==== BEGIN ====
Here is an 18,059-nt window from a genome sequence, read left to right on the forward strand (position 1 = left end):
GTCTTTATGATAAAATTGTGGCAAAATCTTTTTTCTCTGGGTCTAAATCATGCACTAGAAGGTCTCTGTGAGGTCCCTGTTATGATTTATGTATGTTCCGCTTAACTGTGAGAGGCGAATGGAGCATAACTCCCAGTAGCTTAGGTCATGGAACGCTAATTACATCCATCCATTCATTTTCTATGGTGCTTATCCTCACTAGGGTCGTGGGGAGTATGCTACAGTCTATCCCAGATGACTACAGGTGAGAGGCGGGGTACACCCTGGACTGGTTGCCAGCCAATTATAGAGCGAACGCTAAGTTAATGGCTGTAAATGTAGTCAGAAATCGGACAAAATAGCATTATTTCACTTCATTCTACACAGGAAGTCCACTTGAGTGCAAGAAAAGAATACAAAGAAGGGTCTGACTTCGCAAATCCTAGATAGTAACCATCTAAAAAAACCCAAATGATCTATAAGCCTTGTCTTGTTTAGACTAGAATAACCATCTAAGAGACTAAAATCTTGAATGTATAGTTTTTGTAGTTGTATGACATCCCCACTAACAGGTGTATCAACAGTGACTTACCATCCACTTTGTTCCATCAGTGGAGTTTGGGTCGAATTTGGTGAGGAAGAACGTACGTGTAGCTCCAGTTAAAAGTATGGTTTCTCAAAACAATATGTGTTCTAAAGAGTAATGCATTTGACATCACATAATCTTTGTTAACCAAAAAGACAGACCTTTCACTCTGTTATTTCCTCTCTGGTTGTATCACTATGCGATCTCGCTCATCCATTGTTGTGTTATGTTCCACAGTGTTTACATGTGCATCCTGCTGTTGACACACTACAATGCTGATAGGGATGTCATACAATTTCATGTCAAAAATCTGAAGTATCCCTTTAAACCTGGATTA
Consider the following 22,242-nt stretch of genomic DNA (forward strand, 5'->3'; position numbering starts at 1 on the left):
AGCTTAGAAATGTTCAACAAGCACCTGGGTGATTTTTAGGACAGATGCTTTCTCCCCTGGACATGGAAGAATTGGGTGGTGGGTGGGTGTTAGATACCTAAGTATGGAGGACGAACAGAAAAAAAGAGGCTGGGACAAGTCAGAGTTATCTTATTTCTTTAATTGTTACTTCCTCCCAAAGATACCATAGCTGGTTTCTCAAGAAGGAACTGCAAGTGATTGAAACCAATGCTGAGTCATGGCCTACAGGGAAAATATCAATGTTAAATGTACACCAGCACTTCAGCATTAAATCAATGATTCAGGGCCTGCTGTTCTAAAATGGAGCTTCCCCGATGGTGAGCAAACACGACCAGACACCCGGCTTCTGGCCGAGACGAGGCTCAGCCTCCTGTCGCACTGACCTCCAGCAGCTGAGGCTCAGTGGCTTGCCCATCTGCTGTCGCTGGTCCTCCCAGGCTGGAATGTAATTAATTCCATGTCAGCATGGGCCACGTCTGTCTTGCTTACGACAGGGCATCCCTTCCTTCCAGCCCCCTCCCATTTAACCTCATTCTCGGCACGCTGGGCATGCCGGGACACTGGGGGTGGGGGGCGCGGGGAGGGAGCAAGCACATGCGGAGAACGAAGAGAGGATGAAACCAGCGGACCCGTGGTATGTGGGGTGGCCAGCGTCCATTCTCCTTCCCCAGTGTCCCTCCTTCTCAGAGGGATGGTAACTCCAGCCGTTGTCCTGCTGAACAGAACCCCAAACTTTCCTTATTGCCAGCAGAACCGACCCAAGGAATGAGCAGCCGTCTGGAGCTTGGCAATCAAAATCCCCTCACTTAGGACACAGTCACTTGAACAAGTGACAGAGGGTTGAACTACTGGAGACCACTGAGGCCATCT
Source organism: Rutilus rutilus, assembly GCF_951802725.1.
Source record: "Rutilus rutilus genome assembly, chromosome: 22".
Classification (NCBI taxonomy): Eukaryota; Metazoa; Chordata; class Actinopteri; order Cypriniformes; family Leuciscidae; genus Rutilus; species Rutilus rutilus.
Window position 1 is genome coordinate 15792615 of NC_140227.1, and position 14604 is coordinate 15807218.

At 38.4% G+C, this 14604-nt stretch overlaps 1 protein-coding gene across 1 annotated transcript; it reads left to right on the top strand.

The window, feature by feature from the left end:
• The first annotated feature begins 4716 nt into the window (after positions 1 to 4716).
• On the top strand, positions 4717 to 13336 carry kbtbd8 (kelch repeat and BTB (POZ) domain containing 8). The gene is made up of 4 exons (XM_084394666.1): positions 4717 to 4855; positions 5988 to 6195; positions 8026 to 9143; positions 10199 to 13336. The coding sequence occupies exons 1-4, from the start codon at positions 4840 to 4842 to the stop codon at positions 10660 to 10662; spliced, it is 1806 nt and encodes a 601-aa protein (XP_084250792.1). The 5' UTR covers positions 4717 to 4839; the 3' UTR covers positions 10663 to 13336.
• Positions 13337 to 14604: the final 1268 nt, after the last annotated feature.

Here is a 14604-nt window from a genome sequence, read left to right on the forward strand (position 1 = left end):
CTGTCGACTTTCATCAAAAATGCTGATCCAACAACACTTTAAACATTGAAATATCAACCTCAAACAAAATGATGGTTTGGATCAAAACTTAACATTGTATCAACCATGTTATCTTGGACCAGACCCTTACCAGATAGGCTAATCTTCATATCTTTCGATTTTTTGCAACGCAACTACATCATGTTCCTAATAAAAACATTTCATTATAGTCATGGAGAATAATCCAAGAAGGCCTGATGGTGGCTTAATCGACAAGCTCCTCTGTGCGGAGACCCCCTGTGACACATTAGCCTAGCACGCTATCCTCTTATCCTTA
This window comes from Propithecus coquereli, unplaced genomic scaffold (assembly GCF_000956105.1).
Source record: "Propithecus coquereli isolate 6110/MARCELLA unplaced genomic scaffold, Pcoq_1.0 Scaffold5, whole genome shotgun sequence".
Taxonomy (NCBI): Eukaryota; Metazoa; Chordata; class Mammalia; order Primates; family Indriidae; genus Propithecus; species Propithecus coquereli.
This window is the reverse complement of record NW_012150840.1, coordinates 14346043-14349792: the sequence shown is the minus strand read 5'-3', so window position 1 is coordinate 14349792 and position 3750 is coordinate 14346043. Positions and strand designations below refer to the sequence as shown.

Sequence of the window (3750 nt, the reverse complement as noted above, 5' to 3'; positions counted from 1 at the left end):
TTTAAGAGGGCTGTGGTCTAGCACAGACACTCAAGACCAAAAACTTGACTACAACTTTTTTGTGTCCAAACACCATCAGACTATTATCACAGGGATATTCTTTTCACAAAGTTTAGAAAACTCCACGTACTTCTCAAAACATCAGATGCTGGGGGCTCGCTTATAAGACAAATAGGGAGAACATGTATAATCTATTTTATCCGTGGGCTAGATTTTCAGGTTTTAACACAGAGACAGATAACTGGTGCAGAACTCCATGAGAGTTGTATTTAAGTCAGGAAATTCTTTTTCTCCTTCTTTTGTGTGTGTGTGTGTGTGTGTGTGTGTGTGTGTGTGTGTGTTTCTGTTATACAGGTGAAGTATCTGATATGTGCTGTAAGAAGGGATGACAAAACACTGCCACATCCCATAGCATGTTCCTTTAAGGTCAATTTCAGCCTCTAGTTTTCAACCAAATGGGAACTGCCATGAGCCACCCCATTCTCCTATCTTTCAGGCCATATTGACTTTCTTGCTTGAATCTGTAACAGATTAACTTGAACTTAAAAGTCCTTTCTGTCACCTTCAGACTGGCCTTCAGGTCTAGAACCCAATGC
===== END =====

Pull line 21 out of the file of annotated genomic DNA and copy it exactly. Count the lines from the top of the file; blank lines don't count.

TTTAAGAGGGCTGTGGTCTAGCACAGACACTCAAGACCAAAAACTTGACTACAACTTTTTTGTGTCCAAACACCATCAGACTATTATCACAGGGATATTCTTTTCACAAAGTTTAGAAAACTCCACGTACTTCTCAAAACATCAGATGCTGGGGGCTCGCTTATAAGACAAATAGGGAGAACATGTATAATCTATTTTATCCGTGGGCTAGATTTTCAGGTTTTAACACAGAGACAGATAACTGGTGCAGAACTCCATGAGAGTTGTATTTAAGTCAGGAAATTCTTTTTCTCCTTCTTTTGTGTGTGTGTGTGTGTGTGTGTGTGTGTGTGTGTGTGTGTTTCTGTTATACAGGTGAAGTATCTGATATGTGCTGTAAGAAGGGATGACAAAACACTGCCACATCCCATAGCATGTTCCTTTAAGGTCAATTTCAGCCTCTAGTTTTCAACCAAATGGGAACTGCCATGAGCCACCCCATTCTCCTATCTTTCAGGCCATATTGACTTTCTTGCTTGAATCTGTAACAGATTAACTTGAACTTAAAAGTCCTTTCTGTCACCTTCAGACTGGCCTTCAGGTCTAGAACCCAATGC